JOURNAL ARTICLE
RANDOMIZED CONTROLLED TRIAL

Optimal dose of intra-articular corticosteroids for adhesive capsulitis: a randomized, triple-blind, placebo-controlled trial

Seung-Hyun Yoon, Hyun Young Lee, Hyun Jung Lee, Kyu-Sung Kwack
American Journal of Sports Medicine 2013, 41 (5): 1133-9
23507791

BACKGROUND: Intra-articular corticosteroid injection is a commonly used therapy for adhesive capsulitis, but there are only few studies that compare the efficacy of corticosteroids according to different doses.

PURPOSE: To determine whether intra-articular injections with a high-dose corticosteroid improves pain and function in patients with adhesive capsulitis better than a low dose or a placebo.

STUDY DESIGN: Randomized controlled clinical trial; Level of evidence, 1.

METHODS: Participants (n = 53) with primary adhesive capsulitis in the freezing stage were randomly assigned to receive ultrasound-guided intra-articular injections with 40 mg triamcinolone acetonide (high-dose group, n = 20), 20 mg triamcinolone acetonide (low-dose group, n = 20), or placebo (n = 13). After a single injection, participants were all instructed to carry out a home exercise program. The outcome measures included the Shoulder Pain and Disability Index (SPADI), visual analog scale (VAS) for average shoulder pain level, and passive range of motion including flexion, abduction, extension, external rotation, and internal rotation before treatment and at weeks 1, 3, 6, and 12 after treatment.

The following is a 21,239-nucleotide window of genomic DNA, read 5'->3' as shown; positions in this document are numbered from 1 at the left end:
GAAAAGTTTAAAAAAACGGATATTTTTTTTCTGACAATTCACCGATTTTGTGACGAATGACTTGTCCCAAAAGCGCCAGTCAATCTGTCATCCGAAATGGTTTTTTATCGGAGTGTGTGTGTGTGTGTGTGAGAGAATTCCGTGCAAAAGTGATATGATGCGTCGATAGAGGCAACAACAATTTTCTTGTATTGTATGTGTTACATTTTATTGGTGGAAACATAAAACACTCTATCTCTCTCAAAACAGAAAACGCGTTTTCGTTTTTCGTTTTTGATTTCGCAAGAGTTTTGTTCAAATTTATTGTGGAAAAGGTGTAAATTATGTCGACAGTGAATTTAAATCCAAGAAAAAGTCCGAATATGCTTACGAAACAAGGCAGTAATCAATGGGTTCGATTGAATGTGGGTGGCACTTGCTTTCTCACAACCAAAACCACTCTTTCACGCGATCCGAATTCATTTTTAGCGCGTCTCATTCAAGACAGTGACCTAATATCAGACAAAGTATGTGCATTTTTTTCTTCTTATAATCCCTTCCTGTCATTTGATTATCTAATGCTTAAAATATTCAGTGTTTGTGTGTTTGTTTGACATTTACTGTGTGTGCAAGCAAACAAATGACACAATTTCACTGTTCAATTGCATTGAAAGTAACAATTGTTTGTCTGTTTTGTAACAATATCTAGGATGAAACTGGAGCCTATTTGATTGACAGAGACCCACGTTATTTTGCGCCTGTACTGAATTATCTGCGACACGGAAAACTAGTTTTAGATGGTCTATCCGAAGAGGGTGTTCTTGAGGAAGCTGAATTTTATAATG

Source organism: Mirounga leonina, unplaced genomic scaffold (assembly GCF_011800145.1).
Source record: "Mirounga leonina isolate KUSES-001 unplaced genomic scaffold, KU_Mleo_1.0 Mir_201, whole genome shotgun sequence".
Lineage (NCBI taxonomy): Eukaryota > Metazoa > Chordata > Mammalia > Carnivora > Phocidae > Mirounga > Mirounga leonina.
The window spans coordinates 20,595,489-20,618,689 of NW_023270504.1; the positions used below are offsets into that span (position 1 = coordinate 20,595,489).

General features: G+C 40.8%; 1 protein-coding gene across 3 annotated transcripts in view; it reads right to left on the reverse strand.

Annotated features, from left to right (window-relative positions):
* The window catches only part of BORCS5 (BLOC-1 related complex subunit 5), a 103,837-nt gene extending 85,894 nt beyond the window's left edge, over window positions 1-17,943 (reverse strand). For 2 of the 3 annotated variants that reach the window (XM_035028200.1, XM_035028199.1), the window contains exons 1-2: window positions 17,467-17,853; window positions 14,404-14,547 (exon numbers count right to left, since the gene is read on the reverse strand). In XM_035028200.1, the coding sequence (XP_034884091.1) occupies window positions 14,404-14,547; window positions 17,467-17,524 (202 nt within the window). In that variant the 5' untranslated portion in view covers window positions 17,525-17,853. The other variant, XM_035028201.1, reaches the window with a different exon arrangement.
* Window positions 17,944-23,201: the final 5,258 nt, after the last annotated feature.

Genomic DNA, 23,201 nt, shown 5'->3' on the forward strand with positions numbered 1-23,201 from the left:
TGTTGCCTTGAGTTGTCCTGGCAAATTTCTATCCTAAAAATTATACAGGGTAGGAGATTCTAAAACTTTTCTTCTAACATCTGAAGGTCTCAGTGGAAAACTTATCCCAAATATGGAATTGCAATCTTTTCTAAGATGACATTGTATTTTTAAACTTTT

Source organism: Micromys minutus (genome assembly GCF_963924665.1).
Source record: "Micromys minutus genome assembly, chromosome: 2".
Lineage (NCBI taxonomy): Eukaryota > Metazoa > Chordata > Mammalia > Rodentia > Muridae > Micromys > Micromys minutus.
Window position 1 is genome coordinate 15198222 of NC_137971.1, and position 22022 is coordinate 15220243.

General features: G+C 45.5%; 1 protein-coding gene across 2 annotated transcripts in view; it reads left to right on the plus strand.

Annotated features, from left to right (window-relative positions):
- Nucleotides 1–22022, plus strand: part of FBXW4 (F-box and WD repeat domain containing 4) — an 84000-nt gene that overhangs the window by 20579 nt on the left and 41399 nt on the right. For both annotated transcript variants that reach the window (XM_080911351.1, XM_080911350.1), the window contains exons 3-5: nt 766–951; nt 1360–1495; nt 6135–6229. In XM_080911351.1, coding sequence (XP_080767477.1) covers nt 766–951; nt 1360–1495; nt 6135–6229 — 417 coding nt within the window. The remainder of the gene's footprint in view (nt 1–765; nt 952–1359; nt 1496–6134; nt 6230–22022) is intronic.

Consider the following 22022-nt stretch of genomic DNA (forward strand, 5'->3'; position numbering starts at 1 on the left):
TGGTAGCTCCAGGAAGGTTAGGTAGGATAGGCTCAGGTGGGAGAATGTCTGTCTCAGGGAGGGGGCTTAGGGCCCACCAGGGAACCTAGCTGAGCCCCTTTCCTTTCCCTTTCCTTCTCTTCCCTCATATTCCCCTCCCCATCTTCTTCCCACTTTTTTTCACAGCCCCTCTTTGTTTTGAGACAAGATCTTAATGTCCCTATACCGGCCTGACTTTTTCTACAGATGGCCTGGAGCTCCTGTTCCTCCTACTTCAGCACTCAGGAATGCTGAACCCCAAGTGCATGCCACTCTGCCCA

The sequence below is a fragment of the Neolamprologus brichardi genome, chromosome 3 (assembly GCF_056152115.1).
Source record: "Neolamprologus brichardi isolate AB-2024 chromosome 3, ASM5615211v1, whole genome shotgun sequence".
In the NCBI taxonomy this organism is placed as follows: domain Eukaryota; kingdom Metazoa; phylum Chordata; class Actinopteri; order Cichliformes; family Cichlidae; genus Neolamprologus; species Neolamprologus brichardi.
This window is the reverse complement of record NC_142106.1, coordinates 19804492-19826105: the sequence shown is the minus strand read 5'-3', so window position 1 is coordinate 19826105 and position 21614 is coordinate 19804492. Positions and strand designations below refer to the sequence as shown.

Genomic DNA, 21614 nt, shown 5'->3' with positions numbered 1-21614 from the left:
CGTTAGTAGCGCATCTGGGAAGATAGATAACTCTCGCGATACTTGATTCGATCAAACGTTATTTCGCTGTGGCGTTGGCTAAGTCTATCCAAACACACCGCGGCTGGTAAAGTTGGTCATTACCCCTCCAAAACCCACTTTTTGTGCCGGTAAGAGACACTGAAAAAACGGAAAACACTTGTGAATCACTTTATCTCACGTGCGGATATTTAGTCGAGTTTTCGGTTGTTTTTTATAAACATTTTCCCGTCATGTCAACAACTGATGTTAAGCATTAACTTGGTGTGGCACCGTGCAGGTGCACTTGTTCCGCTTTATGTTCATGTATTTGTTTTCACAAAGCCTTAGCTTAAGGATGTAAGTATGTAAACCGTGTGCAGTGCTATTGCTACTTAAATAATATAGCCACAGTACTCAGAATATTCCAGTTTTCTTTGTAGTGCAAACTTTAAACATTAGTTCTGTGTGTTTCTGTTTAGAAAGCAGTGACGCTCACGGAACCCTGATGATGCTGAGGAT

RESULTS: There were no significant differences in demographic and clinical characteristics at baseline between the 3 groups. Repeated-measures analysis of variance and post hoc tests showed improvement in SPADI and VAS scores and in flexion, abduction, and internal rotation especially for the low- and high-dose groups compared with the placebo. Yet, no significant difference was found between the 2 different corticosteroid dose groups.

CONCLUSION: We assessed the efficacy of corticosteroid injections according to 2 different doses that are most widely used in intra-articular injections for adhesive capsulitis. This study shows that there were no significant differences between the high- and low-dose corticosteroid groups, indicating the preferred use of a low dose in the initial stage.

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